Besides them looking so beautiful and graceful, continental toy spaniels are well-known for their intelligence, as they are able to be trained to do near anything. They’re often trained to be therapy dogs and even have been known to have excellent tracking skills. Not only this, but they are often eager for mental stimulation such as dog sports, tricks and agility courses as can be seen in dog shows. They learn from every experience, both the good and the bad ones, and so there is almost no end to what they can learn to do if given the proper treatment and training. Continental toy spaniels also make brilliant companions, as they are often playful and affectionate. They tend to be full of energy and so are able to keep up with more active families, however, are also happy enough to calmly sleep in the arms of their owner. However, they can get easily bored and so it is recommended that they are engaged in play or training to keep from any behavioral issues caused by boredom. Generally, they are happy and adventurous dogs, with notable self-confidence.
The main two breeds of continental toy spaniel are the Papillon or the Phaléne dogs. The Papillon dogs are known for their high ears with long, fringed hair coming from them, whereas the Phaléne dogs have dropped ears. While both are often found within the same litters, most people consider them to be distinctive enough from one another. While the Papillon variety are more common, the Phaléne dogs have recently started rising in popularity once again.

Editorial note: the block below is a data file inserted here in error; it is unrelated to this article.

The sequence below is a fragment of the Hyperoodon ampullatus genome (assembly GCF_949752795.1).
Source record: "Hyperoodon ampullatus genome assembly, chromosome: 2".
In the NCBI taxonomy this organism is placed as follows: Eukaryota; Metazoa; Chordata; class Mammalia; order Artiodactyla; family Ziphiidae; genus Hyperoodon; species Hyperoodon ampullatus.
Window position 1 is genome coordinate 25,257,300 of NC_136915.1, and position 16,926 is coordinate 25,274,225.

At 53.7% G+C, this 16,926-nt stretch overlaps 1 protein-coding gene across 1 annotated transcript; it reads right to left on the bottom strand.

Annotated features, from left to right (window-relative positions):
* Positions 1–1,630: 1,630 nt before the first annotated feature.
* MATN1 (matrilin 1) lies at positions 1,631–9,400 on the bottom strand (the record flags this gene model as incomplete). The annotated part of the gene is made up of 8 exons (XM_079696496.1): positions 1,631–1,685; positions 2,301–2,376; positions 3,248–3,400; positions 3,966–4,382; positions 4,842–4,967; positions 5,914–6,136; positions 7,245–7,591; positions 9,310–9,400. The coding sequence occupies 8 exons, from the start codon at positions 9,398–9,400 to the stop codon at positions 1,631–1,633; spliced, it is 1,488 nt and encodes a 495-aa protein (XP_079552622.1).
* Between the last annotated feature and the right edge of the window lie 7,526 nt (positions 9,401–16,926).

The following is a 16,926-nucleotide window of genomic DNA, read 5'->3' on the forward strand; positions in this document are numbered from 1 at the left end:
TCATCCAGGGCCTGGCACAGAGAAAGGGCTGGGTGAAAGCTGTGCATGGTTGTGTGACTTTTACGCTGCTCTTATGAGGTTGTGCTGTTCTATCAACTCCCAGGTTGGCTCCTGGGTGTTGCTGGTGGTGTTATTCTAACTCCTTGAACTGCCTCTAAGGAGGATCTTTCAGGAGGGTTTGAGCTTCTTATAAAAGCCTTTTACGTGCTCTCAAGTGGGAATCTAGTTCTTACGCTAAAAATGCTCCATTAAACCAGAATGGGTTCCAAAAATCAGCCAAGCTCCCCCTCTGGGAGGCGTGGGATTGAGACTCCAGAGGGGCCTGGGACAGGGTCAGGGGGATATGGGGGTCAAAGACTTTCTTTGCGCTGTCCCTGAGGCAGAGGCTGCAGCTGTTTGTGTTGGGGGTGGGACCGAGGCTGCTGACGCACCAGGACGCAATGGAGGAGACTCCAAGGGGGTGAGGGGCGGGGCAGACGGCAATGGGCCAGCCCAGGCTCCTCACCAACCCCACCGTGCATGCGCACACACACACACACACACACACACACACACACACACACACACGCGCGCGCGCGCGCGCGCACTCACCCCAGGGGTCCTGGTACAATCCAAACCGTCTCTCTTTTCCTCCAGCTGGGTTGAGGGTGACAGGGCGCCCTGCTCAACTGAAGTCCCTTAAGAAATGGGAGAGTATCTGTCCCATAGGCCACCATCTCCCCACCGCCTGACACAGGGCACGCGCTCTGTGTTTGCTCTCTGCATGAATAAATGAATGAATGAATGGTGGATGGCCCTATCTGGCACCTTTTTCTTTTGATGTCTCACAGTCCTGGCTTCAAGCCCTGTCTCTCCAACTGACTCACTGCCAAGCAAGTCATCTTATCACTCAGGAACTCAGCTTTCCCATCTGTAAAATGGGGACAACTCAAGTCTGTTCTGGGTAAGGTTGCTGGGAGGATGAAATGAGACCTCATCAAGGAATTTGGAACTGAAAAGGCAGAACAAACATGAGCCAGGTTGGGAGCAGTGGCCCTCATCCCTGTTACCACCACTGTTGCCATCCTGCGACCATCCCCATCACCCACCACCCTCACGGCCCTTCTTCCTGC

The history of the continental toy spaniel can be traced through art, with the earliest toy spaniels being seen in paintings by Tiziano Vicelli, an artist from Italy. Paintings of important historical figures, such as King Louis XIV, can be found across Europe. The breed was popular in England, Belgium and France, so much so that Marie Antoinette was said to have had a toy spaniel that was cared for in a building in Paris known as the Papillon House in reference to one of the continental toy spaniel’s many nicknames. The continental toy spaniel was first recognized by the American Kennel Club in 1935, with the formation of the Papillon Club of America. There have been many continental toy spaniels that have won at various dog shows and they still show success in competitive settings, especially with obedience and agility.
The continental toy spaniel is often called the Papillon dog, using the French word for “butterfly” in reference to its long, fringed ears. For the drop eared variety, they are called the Phaléne dog, using the French word for “moth”. Other than this, they are also known as Squirrel dogs, due to their long tails. In non-English speaking countries, the continental toy spaniel is usually still known as the Epagneul Nain, often abbreviated to ENC, in reference to an old drop-eared breed that appeared in paintings and church frescos as early as the 13th century.